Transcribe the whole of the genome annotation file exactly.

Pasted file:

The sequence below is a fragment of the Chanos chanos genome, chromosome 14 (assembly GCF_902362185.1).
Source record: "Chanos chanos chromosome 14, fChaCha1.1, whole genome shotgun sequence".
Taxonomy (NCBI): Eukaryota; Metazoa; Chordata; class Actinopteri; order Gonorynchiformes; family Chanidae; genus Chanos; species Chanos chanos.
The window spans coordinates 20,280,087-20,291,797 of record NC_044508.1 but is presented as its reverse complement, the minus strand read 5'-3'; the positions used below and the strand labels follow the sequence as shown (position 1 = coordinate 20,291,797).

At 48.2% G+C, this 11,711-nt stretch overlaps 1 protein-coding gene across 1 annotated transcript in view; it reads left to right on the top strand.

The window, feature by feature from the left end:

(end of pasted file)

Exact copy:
The sequence below is a fragment of the Chanos chanos genome, chromosome 14 (assembly GCF_902362185.1).
Source record: "Chanos chanos chromosome 14, fChaCha1.1, whole genome shotgun sequence".
Taxonomy (NCBI): Eukaryota; Metazoa; Chordata; class Actinopteri; order Gonorynchiformes; family Chanidae; genus Chanos; species Chanos chanos.
The window spans coordinates 20,280,087-20,291,797 of record NC_044508.1 but is presented as its reverse complement, the minus strand read 5'-3'; the positions used below and the strand labels follow the sequence as shown (position 1 = coordinate 20,291,797).

At 48.2% G+C, this 11,711-nt stretch overlaps 1 protein-coding gene across 1 annotated transcript in view; it reads left to right on the top strand.

The window, feature by feature from the left end: